It is difficult to appreciate just how central these two figures are to North Korean life. Their images are omnipresent, and their auro worshipped. A few quick examples to demonstrate how Kim-crazy NK really is:
- Portraits of KIS and KJI appear in most rooms in all public buildings. People have also taken (possibly with some coersion) to putting up pictures of the two in their homes. All this creates the eerie sensation of being constantly under the watchful eye of an untrusting father - two, in fact. It would be fair to parallel this Kim devotion with the obsession with the cross shown by many committed Christians. Indeed, admiration of the Kims seems to have overtaken any sort of organised religion.
- The central attaction in Pyongyang is a 26 metre tall statue of Kim Il Sung, who reaches commandingly into the skies. The statue in Mansudae is a central gathering point in Pyongyang, and one that many workers will visit as part of their daily routine. On our visit, many locals were expressing their thanks and placing bundles of flowers at his feet. As the Lonely Planet guide points out, its worth remembering that this monolith was constructed whilst KIS was still alive as a birthday celebration, rather than being a tribute after his death. The man had balls, big dangly steel ones, it appears.
- With astonishing predictability, many of the major buildings and institutions are named after K1 or K2. The most prestigious university in NK - Kim Il Sung University. The central gathering point - Kim Il Sung Square. The two national flowers - Kimilsungia and Kimjongilia.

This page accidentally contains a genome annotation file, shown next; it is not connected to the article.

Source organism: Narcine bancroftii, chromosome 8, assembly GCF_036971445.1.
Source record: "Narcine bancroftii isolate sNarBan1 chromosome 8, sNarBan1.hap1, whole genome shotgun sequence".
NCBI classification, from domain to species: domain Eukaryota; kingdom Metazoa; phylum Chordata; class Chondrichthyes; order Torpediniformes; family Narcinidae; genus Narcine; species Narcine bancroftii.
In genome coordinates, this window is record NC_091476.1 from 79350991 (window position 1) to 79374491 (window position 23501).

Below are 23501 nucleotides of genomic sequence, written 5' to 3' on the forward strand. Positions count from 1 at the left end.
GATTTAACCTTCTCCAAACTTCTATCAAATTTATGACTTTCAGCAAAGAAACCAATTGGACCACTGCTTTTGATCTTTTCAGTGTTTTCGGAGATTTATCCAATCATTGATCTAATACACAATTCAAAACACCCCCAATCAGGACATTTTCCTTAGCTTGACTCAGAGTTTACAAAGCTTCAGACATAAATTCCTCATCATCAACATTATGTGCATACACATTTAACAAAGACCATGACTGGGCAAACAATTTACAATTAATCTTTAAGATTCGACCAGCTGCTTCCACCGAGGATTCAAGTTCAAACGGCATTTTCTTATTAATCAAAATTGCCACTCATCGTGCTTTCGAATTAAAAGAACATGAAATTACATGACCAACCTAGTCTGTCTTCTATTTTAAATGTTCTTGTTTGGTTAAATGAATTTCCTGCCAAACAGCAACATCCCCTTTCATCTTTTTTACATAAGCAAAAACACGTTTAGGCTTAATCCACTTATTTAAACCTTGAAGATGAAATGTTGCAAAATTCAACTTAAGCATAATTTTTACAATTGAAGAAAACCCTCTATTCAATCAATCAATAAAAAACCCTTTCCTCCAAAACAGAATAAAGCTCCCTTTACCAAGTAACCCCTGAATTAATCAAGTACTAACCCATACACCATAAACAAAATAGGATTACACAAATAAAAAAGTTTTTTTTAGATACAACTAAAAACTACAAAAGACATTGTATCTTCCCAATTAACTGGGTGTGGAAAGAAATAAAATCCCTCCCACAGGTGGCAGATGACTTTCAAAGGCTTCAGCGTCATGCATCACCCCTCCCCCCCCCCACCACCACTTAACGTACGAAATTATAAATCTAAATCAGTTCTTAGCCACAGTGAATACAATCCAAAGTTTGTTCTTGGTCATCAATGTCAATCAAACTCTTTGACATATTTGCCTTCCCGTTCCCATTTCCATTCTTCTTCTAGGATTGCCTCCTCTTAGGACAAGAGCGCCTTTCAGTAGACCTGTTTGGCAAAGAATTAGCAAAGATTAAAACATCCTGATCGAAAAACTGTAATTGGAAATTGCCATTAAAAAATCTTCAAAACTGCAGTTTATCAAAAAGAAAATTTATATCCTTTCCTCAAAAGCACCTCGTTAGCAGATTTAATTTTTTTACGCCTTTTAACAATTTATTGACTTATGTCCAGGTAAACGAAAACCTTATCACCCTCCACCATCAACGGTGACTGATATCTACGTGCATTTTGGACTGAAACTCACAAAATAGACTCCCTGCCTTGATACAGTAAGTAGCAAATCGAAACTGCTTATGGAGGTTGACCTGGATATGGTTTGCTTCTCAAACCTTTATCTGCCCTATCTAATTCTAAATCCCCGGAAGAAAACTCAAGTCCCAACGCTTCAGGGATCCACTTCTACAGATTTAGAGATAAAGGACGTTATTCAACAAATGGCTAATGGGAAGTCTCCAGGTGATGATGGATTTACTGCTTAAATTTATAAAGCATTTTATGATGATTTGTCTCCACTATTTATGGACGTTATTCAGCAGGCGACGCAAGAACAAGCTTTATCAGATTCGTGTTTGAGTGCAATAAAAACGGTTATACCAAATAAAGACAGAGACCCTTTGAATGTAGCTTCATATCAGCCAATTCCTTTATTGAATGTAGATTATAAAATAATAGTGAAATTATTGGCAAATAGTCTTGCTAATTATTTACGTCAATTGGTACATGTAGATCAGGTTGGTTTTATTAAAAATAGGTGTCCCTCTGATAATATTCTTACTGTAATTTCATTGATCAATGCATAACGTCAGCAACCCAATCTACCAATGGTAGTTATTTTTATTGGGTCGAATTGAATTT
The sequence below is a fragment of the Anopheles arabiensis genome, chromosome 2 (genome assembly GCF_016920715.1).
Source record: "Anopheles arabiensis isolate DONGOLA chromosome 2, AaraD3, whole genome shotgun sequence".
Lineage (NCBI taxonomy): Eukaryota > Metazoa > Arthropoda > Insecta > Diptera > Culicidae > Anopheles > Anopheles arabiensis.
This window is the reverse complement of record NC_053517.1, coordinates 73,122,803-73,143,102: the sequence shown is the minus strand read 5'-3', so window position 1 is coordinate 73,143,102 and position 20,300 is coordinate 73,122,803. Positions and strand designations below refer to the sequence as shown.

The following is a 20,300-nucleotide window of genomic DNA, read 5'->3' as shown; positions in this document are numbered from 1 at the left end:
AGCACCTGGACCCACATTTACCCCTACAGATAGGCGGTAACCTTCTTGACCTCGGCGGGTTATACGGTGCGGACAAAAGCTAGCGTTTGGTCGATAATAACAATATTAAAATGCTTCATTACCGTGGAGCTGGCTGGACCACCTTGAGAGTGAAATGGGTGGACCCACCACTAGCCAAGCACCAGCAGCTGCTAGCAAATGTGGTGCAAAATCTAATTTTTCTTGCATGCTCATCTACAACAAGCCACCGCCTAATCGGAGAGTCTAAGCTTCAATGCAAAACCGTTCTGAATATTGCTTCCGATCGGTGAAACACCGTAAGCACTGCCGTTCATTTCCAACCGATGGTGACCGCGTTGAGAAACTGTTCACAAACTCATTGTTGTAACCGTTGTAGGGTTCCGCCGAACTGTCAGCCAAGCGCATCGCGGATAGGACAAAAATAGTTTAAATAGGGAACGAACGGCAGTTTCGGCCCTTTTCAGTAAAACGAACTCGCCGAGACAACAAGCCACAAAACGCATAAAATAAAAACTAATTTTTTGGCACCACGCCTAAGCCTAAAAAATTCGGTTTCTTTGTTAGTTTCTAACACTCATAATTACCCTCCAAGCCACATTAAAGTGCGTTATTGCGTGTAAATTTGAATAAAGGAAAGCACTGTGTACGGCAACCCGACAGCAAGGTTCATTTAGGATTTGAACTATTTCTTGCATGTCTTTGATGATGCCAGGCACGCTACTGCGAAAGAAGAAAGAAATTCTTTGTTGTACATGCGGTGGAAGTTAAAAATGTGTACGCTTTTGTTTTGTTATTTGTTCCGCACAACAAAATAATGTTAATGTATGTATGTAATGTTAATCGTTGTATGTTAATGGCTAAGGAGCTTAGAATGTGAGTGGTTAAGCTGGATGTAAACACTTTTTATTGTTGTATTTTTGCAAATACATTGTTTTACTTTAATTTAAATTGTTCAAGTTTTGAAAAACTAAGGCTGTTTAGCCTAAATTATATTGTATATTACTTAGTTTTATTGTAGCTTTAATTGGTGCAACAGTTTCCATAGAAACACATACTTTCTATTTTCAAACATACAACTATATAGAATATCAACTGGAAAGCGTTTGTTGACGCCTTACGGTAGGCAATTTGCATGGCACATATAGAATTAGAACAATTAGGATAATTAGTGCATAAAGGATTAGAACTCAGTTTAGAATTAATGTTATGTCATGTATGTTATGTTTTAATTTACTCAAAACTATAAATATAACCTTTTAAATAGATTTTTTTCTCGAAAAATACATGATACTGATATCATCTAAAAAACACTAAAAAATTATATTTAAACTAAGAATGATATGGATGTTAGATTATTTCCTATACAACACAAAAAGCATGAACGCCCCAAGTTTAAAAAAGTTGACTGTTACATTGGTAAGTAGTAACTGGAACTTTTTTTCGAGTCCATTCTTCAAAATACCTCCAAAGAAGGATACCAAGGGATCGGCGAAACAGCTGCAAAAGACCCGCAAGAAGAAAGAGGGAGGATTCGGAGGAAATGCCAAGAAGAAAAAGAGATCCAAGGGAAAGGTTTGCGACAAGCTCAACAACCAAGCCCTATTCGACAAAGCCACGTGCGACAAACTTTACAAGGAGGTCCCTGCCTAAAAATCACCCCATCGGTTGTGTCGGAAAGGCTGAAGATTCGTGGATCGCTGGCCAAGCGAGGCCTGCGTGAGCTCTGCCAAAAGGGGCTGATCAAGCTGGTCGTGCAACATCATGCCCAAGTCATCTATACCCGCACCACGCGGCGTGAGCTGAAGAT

- Public art and culture is slavishly devoted to the Kims as well. During our visit, the Kimjongilia Flower Festival was on in honour of KJI's 63rd birthday. The festival consisted of various arrangements of the single type of flower under courageous portraits of the Dear Leader. Various public institutions with stands at the festival seem to have tried to outdo each other in their sycophancy. In other demonstrations of the trend, a public art show consisted almost exclusively of portraits of KJI in heroic poses, like a "Where's Wally" for complete idiots. With some pictures, one sensed a clearly talented landscape painter desperately seeking to throw Kim from the canvas, but lacking the courage.
- Various other Kim flotsum and jetsum... 80% of the titles at a bookshop visited by the tour were either written about or written by (or sometimes both) the Kims... a preface at the start of a children's book explained that the story that followed was once told by Kim Jong Il in his younger days... every adult Korean wears a small badge portrait of KIS on their lapel, and last year a request was issued by KJI that badges with his photo not be worn because - wait for it - he claims to be a shy man. Go figure.
But is this public honouring of the Kims genuine, or is it the product of a malicious state who will punish those who don't comply? Strange at it may seem, the admiration appears genuine. People seemed to be genuinely uplifted by small daily encounters with Kimthings, and wore the badges on their lapels with pride and distinction. Perhaps this is a product of growing up knowing little else, given that it has been instilled as a way of life for over half a century. NKorean people seem to feel that they are genuinely blessed to have such divine guidance... two times over!
One wonders, though, what it says about the ego of any individual who requires such regular, graphic demonstrations of admiration. Clearly there is an underlying insecurity in the character of KIS and KJI, particularly KJI who has no real notable achievements to his name yet is lauded with such unbridled joy. At some points, there is a strange sexual overtone to the admiration, particularly with people speaking of their desire to 'please the Dear Leader' and their earnest pledge to do 'anything for the Dear Leader'. The scary part is that KJI seems to believe his own publicity, and struts the public stage as if the outpouring of admiration is both genuine and deserved.